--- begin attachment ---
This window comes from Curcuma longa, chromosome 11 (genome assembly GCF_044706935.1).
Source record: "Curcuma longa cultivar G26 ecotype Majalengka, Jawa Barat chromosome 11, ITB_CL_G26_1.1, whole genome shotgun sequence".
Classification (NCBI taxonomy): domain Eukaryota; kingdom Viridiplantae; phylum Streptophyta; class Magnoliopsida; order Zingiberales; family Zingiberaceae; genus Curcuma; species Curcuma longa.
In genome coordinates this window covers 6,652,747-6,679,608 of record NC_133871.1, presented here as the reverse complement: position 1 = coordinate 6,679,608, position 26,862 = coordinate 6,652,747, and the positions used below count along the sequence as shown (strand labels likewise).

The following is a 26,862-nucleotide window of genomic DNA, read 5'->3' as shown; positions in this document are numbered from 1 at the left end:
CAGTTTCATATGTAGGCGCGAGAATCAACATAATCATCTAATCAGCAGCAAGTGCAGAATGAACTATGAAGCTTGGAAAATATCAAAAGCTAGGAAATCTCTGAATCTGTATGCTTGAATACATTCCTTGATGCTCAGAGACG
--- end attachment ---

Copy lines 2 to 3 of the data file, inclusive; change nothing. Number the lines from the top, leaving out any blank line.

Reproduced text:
Source record: "Curcuma longa cultivar G26 ecotype Majalengka, Jawa Barat chromosome 11, ITB_CL_G26_1.1, whole genome shotgun sequence".
Classification (NCBI taxonomy): domain Eukaryota; kingdom Viridiplantae; phylum Streptophyta; class Magnoliopsida; order Zingiberales; family Zingiberaceae; genus Curcuma; species Curcuma longa.